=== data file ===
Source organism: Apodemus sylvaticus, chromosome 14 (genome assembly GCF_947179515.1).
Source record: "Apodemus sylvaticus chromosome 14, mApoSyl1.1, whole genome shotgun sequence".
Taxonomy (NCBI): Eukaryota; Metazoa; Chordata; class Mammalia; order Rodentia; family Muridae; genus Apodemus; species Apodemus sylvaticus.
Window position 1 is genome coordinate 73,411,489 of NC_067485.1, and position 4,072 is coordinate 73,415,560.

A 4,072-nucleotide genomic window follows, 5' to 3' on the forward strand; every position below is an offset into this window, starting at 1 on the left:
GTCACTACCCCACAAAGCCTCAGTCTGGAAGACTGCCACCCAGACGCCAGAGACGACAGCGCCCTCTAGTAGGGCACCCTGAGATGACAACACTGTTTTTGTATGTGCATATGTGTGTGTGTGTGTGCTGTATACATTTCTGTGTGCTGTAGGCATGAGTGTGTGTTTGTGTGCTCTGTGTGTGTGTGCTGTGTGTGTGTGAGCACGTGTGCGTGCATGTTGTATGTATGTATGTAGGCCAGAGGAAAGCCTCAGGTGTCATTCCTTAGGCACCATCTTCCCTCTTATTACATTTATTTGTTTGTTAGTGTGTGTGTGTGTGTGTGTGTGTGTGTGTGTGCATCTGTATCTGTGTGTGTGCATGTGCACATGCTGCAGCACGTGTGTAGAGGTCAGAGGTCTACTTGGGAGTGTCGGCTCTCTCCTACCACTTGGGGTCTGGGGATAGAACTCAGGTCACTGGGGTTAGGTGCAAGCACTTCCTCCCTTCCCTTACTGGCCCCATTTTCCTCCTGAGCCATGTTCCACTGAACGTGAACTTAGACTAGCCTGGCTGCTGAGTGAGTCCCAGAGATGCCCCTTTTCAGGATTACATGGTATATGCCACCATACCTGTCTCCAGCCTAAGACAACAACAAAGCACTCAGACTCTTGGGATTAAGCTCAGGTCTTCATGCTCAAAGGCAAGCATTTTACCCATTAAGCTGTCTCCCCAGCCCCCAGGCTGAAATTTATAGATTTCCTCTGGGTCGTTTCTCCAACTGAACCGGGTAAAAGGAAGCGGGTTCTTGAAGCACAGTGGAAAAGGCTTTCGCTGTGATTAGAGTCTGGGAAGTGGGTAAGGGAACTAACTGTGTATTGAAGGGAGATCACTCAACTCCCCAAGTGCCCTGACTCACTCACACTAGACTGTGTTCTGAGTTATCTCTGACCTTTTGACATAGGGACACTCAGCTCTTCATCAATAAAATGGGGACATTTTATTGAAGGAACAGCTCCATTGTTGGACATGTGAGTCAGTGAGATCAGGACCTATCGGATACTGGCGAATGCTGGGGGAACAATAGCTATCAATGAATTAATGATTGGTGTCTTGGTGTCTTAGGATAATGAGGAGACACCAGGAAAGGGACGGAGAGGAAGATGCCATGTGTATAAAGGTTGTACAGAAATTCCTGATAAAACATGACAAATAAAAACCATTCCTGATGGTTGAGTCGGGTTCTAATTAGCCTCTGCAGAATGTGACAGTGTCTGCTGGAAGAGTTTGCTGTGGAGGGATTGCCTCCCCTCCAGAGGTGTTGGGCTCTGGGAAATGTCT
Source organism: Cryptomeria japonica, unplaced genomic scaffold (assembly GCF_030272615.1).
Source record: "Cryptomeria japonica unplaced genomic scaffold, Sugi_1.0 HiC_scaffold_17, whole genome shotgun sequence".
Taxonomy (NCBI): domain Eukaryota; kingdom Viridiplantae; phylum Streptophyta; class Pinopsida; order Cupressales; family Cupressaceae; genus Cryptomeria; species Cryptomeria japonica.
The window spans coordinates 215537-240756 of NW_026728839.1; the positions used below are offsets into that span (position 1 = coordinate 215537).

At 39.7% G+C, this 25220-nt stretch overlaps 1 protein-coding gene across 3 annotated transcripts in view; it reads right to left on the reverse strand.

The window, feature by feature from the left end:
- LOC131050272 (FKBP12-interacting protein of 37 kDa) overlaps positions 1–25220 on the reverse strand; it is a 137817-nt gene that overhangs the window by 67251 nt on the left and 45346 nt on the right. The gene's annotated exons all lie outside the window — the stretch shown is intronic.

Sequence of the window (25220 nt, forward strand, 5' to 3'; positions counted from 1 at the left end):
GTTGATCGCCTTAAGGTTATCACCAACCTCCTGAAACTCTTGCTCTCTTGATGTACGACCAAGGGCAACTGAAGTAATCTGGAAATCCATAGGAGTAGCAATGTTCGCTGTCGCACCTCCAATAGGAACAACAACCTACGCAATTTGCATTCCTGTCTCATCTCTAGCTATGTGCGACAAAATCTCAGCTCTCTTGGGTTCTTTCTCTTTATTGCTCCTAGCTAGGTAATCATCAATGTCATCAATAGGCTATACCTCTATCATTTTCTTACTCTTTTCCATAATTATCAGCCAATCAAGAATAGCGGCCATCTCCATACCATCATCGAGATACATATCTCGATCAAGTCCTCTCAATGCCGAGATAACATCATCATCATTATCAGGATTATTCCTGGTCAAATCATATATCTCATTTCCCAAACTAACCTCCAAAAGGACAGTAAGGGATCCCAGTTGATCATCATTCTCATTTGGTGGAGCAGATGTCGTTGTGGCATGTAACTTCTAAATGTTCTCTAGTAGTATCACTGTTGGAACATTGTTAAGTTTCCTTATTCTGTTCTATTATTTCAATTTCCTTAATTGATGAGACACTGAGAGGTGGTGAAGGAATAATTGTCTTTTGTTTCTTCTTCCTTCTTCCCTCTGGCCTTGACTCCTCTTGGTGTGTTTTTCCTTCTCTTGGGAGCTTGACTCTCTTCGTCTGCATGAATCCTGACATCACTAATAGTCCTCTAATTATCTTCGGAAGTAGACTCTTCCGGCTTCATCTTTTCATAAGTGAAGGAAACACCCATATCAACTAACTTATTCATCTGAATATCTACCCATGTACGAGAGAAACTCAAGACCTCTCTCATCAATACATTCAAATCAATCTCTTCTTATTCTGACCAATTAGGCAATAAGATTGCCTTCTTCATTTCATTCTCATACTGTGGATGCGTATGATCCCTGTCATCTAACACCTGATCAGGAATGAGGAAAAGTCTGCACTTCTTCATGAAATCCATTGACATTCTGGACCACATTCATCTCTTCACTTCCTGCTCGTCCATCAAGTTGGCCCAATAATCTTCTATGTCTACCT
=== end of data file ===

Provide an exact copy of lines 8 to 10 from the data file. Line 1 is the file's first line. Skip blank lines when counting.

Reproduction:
Source record: "Cryptomeria japonica unplaced genomic scaffold, Sugi_1.0 HiC_scaffold_17, whole genome shotgun sequence".
Taxonomy (NCBI): domain Eukaryota; kingdom Viridiplantae; phylum Streptophyta; class Pinopsida; order Cupressales; family Cupressaceae; genus Cryptomeria; species Cryptomeria japonica.
The window spans coordinates 215537-240756 of NW_026728839.1; the positions used below are offsets into that span (position 1 = coordinate 215537).